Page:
If you’re looking for a solid place to start with Tales From the Darkside, then maybe you should first dig into the Season 2 episode, “Halloween Candy.” This episode follows Mr. Killup (Roy Poole), an old man who has always hated handing out Halloween candy to trick-or-treaters. After his son (Tim Choate) pressures him into participating, Killup starts sinisterly pranking one kid after another, until a sinister trick-or-treater comes along who won’t take his jokes anymore. “Halloween Candy” is the epitome of a great Darkside episode. It has a simple premise but works entirely off of having a great atmosphere, and a pitch-black sense of humor. After that, maybe check out the Stephen King-penned “Sorry, Right Number,” “Seasons of Belief” for a great Christmas-y, guest star-filled episode, and “Anniversary Dinner” for one of the best endings in the series. Many TV shows have a point where seasons eventually start dipping off in quality, but not here. Instead, the series closed out with a fantastic fourth season and even had a 1990 movie adaptation. In some ways, you could look at this movie as the original Creepshow 3 (before the disaster that is the 2006 film first came along). But in the end, you should just put some respect on the Tales From the Darkside name!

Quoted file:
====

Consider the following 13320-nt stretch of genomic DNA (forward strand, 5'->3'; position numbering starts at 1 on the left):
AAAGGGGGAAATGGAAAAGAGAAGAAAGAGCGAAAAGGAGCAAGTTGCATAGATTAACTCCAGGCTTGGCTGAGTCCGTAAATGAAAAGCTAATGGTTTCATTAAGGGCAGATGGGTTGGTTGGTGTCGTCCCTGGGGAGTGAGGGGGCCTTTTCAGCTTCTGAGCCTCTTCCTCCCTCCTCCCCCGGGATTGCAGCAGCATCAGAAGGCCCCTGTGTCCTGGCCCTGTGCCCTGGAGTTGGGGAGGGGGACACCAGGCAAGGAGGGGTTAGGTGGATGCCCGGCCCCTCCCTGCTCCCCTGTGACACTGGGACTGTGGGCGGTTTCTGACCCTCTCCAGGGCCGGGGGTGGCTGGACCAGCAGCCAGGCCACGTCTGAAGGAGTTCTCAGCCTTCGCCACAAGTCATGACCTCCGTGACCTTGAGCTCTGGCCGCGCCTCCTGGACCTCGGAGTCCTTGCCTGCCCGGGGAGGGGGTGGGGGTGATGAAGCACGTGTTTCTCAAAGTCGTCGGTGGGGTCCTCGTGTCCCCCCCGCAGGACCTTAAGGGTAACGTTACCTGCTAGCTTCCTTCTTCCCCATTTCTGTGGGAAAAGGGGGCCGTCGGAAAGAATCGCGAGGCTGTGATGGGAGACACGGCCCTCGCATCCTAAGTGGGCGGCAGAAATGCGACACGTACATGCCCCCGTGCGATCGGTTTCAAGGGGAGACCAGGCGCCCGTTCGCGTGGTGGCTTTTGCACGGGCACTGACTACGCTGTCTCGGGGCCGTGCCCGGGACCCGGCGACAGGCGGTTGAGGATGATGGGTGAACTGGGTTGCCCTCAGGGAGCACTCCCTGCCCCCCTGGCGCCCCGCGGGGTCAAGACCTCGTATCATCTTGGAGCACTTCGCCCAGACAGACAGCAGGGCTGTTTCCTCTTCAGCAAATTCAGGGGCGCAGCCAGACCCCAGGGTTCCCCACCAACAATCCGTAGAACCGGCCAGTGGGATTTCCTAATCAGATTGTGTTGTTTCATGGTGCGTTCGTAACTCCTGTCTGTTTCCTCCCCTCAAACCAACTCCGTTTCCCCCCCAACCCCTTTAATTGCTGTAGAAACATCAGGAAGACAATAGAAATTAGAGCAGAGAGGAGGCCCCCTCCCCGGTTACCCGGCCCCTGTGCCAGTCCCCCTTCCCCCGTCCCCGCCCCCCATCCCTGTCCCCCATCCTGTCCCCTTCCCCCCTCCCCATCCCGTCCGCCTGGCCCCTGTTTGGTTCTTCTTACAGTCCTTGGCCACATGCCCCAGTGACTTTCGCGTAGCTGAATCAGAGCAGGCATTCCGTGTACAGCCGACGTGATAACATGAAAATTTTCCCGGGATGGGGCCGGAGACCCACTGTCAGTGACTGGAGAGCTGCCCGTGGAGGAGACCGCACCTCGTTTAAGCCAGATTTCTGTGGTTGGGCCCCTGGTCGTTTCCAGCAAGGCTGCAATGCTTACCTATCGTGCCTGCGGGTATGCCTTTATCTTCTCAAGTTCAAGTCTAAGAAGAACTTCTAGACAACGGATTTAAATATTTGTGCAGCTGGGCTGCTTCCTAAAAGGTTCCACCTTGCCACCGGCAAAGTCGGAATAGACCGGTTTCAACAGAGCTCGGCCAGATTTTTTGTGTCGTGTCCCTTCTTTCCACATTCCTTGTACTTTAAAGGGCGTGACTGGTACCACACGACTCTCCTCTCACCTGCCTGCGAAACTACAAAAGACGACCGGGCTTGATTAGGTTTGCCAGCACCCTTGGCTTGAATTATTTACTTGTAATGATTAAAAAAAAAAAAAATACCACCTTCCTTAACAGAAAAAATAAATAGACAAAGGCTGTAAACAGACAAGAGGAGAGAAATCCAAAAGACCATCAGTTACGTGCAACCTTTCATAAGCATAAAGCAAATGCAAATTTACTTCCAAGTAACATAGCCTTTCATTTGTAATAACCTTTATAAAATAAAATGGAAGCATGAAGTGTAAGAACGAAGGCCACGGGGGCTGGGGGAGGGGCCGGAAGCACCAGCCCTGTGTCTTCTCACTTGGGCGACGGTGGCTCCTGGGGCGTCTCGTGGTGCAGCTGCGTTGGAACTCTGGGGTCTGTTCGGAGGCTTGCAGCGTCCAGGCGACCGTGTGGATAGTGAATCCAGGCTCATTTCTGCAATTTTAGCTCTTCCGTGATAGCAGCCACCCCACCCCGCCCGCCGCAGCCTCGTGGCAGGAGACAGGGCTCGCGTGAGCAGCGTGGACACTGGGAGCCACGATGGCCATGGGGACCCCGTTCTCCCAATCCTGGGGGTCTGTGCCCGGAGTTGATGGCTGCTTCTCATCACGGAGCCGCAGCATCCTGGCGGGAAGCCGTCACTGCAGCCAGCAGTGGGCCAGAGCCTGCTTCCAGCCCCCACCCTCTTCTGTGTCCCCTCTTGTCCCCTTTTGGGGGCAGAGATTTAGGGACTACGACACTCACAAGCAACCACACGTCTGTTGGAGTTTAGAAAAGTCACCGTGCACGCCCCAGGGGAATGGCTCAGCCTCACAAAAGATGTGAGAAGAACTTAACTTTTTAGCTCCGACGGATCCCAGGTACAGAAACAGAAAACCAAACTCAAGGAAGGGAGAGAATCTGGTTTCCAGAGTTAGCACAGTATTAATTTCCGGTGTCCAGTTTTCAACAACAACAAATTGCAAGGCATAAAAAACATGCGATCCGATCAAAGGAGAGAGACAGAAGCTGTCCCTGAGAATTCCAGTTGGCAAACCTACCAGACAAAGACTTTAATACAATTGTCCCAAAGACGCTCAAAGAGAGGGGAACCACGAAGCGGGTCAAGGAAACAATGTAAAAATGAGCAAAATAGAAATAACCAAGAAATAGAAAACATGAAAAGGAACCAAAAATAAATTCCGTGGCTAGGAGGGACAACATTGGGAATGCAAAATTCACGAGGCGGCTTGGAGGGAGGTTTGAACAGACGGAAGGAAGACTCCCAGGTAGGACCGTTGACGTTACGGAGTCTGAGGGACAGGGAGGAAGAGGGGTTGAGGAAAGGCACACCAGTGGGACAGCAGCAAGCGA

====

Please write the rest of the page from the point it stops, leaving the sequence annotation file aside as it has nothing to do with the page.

There’s nothing better than a great horror anthology, and Tales From the Darkside is exactly that. This isn’t a series that re-invented the wheel or changed the game in any way, it just perfected the game. George A. Romero and his team delivered stories that were a horror to their core, built off of a raw and spooky atmosphere, and prodded at you with a sick comedic edge. The Twilight Zone is the greatest horror anthology of all time, but none of its revivals ever managed to live up to the bar that Rod Serling set. If you want a show that does the anthology horror name justice, then look no further than Tales From the Darkside. “The dark side is always there, waiting for us to enter… waiting to enter us.”